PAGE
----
Reality had turned inside-out. The Age of Apocalypse had dawned, and with it had come another reality – a history that should never have been, a timeline where the dread lord Apocalypse had risen to power. Given Gambit’s popularity, Marvel made the choice of making him the lead figure in one of their AoA series, Gambit and the X-Ternals. At the end of it all, though, reality was restored – but nothing would ever be quite the same again.
Previously: Gambit Reading Order Part 2
First of all, the editorial edict had been made: whereas Uncanny X-Men had starred the Gold Team, and X-Men had starred the Blue, now arcs were to be woven between both series. That meant the ongoing stories of Gambit swept between the books. This is actually rather entertaining, given that the writers at the time were no fans of the Cajun, but his popularity meant the editors were pushing for him to be a central figure. As a result, Gambit got a number of plotlines running simultaneously, meaning I’m going to have to organise this section rather more thematically.
Rogue and Gambit, sitting in a tree, K-I-S-S-I-N-G…
As the M’Kraan wave swept upon them, Rogue and Gambit had lip-locked. As we saw in X-Men: Prime, this passionate kiss left Gambit in a coma, and Rogue reeling – fleeing from some disturbing truth, with only Iceman for company. Gambit finally awoke from his coma, and realized that Rogue knew something he wanted forgotten.
That plot ran through X-Men #42, Uncanny X-Men #323 through to #325, and culminated in X-Men #45. Gambit caught up to Rogue, with Gambit’s memories leading Rogue to an abandoned theatre. Gambit refused to reveal his secrets, but in the end – with Rogue leaving unsatisfied – Gambit chose to remain in Seattle. He was confronted by Sinister, who warns that nothing is over.
Psylocke and Sabretooth
Linking closely in to this was a dark plotline involving Sabretooth and Psylocke. In Uncanny X-Men #324, Psylocke – disturbed by Rogue’s reaction to Gambit’s secrets – attempted to break into Remy’s mind. Gambit would never be sure how much she’d read.
Later, returning from his confrontation with Rogue, Gambit brooded over his past and built to a fury over Sabretooth’s being amnesiac. Gambit confronted Creed with his memories, arguably kicking off the return of his memories that led to Creed’s near-killing Psylocke in Uncanny X-Men #328.
In Uncanny X-Men #330, this peaked with Gambit being present when Psylocke’s broken body went into spasm, and he had a choice – would he betray Psylocke, keeping his secret safe, or would he be a good man? He chose the latter, in a moment that I view as key for the development of his character.
Gambit and Bishop: Amigos
A third thread running through this was a strangely-building friendship between Gambit and Bishop, who (in X-Men 46) went to a bar to discuss Bishop’s old suspicions that Gambit would betray the X-Men. The two worked together through to X-Men #50, and had a key conversation in Uncanny X-Men #331 where Bishop decided that, whatever else he may be, Gambit is certainly a jerk! In X-Men #52, Gambit, Bishop, and the Beast – at this point replaced by his Age of Apocalypse duplicate – were briefly captured by Sinister, who learned a little of this alternate reality.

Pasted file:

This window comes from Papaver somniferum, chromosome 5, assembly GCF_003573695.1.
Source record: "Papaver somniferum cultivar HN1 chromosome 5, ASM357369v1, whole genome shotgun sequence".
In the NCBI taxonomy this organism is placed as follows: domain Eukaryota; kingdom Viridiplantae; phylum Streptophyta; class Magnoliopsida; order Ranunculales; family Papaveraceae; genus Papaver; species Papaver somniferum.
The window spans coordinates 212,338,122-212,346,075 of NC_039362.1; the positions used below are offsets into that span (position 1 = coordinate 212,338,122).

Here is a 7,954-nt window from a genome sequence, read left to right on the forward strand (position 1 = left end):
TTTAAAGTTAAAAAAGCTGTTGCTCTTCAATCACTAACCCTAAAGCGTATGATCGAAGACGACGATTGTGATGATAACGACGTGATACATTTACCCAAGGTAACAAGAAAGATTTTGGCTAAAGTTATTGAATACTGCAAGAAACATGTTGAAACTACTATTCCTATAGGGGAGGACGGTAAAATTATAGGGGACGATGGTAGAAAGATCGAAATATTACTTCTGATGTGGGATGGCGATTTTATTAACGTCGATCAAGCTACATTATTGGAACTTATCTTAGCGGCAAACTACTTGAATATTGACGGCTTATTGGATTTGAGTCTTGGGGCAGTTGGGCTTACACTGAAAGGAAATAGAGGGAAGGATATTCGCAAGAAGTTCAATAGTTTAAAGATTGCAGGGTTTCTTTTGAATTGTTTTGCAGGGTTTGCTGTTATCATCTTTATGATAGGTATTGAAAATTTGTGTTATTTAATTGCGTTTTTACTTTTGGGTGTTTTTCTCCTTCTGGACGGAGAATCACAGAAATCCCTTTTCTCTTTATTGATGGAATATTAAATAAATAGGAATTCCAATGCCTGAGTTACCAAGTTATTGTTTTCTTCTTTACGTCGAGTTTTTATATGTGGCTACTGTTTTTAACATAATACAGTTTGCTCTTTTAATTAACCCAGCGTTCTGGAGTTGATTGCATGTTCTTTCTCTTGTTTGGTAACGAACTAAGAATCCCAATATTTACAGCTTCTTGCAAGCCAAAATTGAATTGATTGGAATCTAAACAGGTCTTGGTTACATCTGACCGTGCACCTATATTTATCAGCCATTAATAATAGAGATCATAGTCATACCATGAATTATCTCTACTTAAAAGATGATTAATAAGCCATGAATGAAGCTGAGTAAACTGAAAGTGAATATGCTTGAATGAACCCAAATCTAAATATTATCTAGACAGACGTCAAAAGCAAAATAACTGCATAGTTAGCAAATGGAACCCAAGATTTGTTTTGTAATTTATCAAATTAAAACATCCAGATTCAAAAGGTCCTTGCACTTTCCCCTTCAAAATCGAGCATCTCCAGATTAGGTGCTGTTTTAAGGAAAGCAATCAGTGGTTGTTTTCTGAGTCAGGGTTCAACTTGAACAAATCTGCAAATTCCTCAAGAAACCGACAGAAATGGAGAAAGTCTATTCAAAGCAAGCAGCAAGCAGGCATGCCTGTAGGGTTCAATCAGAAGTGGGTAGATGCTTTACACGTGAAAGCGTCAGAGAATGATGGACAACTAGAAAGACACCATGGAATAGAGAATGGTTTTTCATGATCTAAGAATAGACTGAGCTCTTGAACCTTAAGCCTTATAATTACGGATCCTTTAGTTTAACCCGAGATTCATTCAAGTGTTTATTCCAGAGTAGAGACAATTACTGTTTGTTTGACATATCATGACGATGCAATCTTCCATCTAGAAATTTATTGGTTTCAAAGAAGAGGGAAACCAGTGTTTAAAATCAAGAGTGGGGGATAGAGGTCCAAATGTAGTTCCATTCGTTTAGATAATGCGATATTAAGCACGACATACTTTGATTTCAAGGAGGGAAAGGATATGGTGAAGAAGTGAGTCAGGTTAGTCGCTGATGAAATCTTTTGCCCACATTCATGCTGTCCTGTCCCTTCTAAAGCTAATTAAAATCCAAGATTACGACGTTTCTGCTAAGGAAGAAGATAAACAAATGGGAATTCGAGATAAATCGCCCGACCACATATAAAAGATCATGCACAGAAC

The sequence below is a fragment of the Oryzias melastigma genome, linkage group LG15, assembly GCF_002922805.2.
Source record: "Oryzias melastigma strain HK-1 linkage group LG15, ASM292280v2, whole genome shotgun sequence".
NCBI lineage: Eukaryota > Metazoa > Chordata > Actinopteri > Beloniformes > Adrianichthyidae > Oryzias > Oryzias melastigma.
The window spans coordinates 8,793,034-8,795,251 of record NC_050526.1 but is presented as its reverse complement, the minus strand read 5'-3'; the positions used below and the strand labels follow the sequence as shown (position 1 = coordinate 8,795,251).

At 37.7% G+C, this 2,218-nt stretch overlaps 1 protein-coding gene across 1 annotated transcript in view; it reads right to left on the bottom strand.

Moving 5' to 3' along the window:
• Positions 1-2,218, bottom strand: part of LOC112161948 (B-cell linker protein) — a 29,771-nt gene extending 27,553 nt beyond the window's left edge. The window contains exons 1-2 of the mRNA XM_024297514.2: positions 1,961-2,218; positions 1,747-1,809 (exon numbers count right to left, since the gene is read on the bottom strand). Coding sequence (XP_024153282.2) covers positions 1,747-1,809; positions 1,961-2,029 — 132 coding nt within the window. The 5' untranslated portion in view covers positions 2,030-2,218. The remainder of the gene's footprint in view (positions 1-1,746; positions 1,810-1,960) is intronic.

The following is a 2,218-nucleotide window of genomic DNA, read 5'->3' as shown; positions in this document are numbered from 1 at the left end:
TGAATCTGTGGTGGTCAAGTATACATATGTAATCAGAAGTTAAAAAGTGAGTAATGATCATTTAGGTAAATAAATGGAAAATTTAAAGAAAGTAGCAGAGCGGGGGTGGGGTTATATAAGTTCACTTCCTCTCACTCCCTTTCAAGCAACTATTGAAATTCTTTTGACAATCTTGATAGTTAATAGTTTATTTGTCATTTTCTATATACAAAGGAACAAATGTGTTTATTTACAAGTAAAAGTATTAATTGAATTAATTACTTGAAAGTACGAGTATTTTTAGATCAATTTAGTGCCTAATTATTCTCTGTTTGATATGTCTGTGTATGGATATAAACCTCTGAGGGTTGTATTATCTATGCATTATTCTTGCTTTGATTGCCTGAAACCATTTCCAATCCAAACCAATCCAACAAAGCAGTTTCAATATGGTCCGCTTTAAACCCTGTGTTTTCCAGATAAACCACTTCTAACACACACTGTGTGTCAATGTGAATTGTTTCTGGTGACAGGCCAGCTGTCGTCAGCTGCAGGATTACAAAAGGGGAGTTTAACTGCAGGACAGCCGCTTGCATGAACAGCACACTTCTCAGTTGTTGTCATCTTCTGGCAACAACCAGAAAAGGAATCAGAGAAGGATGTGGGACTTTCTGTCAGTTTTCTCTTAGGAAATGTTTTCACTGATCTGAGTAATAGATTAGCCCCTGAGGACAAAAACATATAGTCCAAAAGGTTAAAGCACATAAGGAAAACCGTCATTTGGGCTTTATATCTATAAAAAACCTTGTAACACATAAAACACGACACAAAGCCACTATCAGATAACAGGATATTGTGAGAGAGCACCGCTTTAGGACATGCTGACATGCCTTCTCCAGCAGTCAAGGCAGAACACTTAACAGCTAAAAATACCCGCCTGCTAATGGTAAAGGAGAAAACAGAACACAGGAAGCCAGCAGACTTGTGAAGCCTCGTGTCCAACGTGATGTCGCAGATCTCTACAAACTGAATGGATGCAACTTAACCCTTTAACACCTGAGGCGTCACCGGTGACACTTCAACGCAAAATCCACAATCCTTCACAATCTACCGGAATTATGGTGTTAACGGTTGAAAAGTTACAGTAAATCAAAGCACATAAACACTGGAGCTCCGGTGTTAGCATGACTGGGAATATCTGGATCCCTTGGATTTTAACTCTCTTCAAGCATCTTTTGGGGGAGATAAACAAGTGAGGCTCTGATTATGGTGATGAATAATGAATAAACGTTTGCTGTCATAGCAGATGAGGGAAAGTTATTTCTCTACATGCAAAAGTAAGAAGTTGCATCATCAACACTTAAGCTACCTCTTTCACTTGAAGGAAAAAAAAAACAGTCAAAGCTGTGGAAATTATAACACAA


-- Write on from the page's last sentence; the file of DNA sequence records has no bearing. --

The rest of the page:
This phase, incidentally, also saw two mini-series that feature Gambit: Wolverine and Gambit: Victims, in which Logan was framed by Arcade, and the two mutants collided in a Jack-the-Ripper-esque tale; and the Rogue miniseries, in which Bella Donna sought revenge on Rogue, who she blamed for the loss of her memories.
In Uncanny X-Men #333, Gambit and Phoenix snuck into a meeting hosted by Bastion, only escaping with the help of the mysterious entity known as Onslaught. This led into the two-part storyline that revealed Onslaught’s identity, in the pages of Uncanny X-Men #334 and X-Men #54, and Gambit played a role through the whole Onslaught crossover. Gambit was left with a new challenge, in the arrival of the apparently-rejuvenated Magneto – Joseph. Remy’s discomfort was entertainingly notable in Uncanny X-Men #337, #338 and the 1996 X-Men Annual.
In X-Men #58, Storm visited the Morlock Tunnels on the anniversary of the Morlock Massacre, and was surprised to find Gambit already down there, paying his own respects. Deeply emotional, the Cajun got into a scrap with Joseph.
From Uncanny X-Men #341, however, the story of Gambit and Joseph took a twist – they were part of a band of X-Men who are taken to the depths of Shi’ar space, and all gained new outfits (ostensibly Shi’ar clothing!). They triumphed, and returned to Earth, but Gambit’s secrets seemed to be pursuing him relentlessly.
In Uncanny X-Men #348, Gambit and Rogue were imprisoned by forces who were clearly connected to Gambit’s past. Their powers were negated, and at last they spent the night together.
Matters came to a head in Uncanny X-Men #350, albeit not quite as Scott Lobdell had planned. Due to time constraints (and likely due to a heavy editorial influence that kept forcing rewrites), Lobdell’s script for #350 wasn’t going to be ready in time, and Steve Siegal was brought in. He penned a fairly skillful first issue that put Gambit on trial by an enigmatic being calling himself Eric the Red (in reality Magneto). It was revealed that Gambit was tied to the deaths of the Morlocks, and that – in a revelation that horrified the X-Men – he was actually the one who led the Marauders through the Morlock tunnels.
And so this tortuous phase of Gambit’s life came to an end, with Gambit’s greatest secret revealed at last. Shaken by this, the X-Men – including his beloved Rogue – abandoned him in the blizzards of Antarctica. It was a heart-rending book. Siegal planned to have Gambit disappear for a while; however, this was not to be.